Liquidation is probably not what you envisioned when you started your company and it’s never an easy decision to make. However, sometimes it is the best option for a business in distress and there are certainly far worse things that can happen.
In fact, acting quickly to put your company into creditors’ voluntary liquidation (CVL) if you’re approaching insolvency can help you avoid some of the worst aspects of a [insert hyperlink to first piece] compulsory winding-up petition[.]
If you are sure that you have fully investigated all the options available to you, including the current UK government COVID-19 allowances and loans, then liquidation could well be an option.
No more debt stress
If you’re a director of a distressed company, then mounting debts can be one of your biggest sources of stress. The constant struggle to work your way out of an ever-deepening hole, while trying to haul in outstanding invoice payments and taking incessant phone calls from debt collectors, can be overwhelming.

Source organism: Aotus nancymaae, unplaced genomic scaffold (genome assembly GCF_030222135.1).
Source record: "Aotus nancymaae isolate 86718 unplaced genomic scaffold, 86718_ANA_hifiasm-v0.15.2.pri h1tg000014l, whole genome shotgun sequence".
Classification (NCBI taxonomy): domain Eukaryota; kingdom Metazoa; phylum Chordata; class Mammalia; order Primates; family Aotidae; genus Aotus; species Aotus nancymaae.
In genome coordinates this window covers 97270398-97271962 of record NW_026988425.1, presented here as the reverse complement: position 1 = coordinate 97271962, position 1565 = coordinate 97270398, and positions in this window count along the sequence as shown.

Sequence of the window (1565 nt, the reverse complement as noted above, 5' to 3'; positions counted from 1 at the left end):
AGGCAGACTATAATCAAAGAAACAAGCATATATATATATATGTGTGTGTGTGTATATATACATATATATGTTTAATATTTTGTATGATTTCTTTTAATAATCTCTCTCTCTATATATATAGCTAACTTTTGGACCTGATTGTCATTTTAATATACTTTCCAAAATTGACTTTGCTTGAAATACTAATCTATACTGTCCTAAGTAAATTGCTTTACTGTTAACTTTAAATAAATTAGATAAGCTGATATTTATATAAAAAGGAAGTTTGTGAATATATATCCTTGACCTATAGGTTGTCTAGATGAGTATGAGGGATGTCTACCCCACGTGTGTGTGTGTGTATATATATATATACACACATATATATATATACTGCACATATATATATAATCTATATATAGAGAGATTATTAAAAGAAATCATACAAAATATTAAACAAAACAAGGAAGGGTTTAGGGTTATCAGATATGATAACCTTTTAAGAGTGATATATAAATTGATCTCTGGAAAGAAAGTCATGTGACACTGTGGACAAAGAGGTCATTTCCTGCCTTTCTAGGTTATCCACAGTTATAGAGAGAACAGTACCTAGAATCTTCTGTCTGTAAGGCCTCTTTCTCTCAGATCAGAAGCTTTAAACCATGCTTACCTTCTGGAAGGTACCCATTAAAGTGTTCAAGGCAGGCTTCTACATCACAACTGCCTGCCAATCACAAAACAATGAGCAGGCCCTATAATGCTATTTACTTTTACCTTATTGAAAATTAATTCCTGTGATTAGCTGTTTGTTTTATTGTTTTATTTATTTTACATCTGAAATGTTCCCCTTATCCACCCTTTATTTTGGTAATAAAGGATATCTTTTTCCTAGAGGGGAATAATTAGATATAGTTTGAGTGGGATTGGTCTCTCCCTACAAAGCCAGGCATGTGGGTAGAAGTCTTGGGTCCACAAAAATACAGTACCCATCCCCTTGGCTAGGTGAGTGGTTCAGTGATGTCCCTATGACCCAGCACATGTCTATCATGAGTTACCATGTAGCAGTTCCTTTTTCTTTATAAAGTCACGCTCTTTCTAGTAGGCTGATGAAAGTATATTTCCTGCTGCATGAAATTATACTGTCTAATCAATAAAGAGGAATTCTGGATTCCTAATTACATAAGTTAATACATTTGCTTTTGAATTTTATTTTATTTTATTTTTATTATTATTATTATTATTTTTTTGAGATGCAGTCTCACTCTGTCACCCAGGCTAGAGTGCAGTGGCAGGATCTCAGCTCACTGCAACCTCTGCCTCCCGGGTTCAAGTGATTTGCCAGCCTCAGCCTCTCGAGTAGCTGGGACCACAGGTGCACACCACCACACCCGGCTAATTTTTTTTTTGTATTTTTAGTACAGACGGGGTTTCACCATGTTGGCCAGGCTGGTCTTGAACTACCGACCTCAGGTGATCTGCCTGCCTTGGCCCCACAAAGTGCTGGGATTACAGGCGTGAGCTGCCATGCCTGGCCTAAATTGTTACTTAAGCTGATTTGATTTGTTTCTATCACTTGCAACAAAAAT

However, if you voluntarily put your company into liquidation through a CVL then, your debts will largely be written off. Once the assets have been sold and the proceeds distributed to creditors, any unsecured business liabilities that you have not personally guaranteed, will be written off.
Without having given a personal guarantee, you, as a director, will have no legal liability to repay debts owed by the business. While you will need to cover your company’s Statement of Affairs and some other relevant costs, subsequent liquidation costs will be met through the sale of assets and redundancy or restructuring costs will be taken over by the insolvency practitioner.
For this reason, entering liquidation can be a very cost-effective option, freeing you from the pressure to make repayments and enabling you to move on.
Put an end to legal action and avoid court proceedings
As with debt, the threat of legal action from creditors can be a constant source of stress to a director at a distressed company. However, once more, this is a problem that can be navigated by voluntarily entering liquidation.